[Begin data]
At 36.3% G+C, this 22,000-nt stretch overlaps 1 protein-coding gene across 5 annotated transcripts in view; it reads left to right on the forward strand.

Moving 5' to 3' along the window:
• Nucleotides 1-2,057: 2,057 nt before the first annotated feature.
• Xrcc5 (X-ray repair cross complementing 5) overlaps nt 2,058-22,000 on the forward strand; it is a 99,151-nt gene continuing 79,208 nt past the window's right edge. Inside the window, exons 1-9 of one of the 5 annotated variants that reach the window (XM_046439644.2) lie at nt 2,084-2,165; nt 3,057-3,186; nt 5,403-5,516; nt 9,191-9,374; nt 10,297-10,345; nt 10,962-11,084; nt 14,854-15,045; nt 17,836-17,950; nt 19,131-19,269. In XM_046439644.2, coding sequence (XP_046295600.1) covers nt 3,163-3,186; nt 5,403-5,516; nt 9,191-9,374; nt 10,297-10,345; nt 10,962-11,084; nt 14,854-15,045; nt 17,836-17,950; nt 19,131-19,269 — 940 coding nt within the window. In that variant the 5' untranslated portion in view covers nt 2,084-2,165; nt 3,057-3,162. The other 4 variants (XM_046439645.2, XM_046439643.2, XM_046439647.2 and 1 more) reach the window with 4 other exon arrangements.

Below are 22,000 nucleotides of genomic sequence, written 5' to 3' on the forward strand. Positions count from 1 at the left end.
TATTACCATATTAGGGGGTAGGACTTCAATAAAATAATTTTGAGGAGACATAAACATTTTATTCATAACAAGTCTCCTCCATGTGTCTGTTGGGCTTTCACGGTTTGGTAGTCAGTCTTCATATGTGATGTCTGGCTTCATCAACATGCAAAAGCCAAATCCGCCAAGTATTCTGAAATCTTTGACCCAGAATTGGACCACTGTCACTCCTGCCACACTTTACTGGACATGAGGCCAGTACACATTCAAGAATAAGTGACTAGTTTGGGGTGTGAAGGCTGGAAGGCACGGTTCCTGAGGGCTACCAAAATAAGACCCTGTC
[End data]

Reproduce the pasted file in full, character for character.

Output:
At 36.3% G+C, this 22,000-nt stretch overlaps 1 protein-coding gene across 5 annotated transcripts in view; it reads left to right on the forward strand.

Moving 5' to 3' along the window:
• Nucleotides 1-2,057: 2,057 nt before the first annotated feature.
• Xrcc5 (X-ray repair cross complementing 5) overlaps nt 2,058-22,000 on the forward strand; it is a 99,151-nt gene continuing 79,208 nt past the window's right edge. Inside the window, exons 1-9 of one of the 5 annotated variants that reach the window (XM_046439644.2) lie at nt 2,084-2,165; nt 3,057-3,186; nt 5,403-5,516; nt 9,191-9,374; nt 10,297-10,345; nt 10,962-11,084; nt 14,854-15,045; nt 17,836-17,950; nt 19,131-19,269. In XM_046439644.2, coding sequence (XP_046295600.1) covers nt 3,163-3,186; nt 5,403-5,516; nt 9,191-9,374; nt 10,297-10,345; nt 10,962-11,084; nt 14,854-15,045; nt 17,836-17,950; nt 19,131-19,269 — 940 coding nt within the window. In that variant the 5' untranslated portion in view covers nt 2,084-2,165; nt 3,057-3,162. The other 4 variants (XM_046439645.2, XM_046439643.2, XM_046439647.2 and 1 more) reach the window with 4 other exon arrangements.

Below are 22,000 nucleotides of genomic sequence, written 5' to 3' on the forward strand. Positions count from 1 at the left end.
TATTACCATATTAGGGGGTAGGACTTCAATAAAATAATTTTGAGGAGACATAAACATTTTATTCATAACAAGTCTCCTCCATGTGTCTGTTGGGCTTTCACGGTTTGGTAGTCAGTCTTCATATGTGATGTCTGGCTTCATCAACATGCAAAAGCCAAATCCGCCAAGTATTCTGAAATCTTTGACCCAGAATTGGACCACTGTCACTCCTGCCACACTTTACTGGACATGAGGCCAGTACACATTCAAGAATAAGTGACTAGTTTGGGGTGTGAAGGCTGGAAGGCACGGTTCCTGAGGGCTACCAAAATAAGACCCTGTC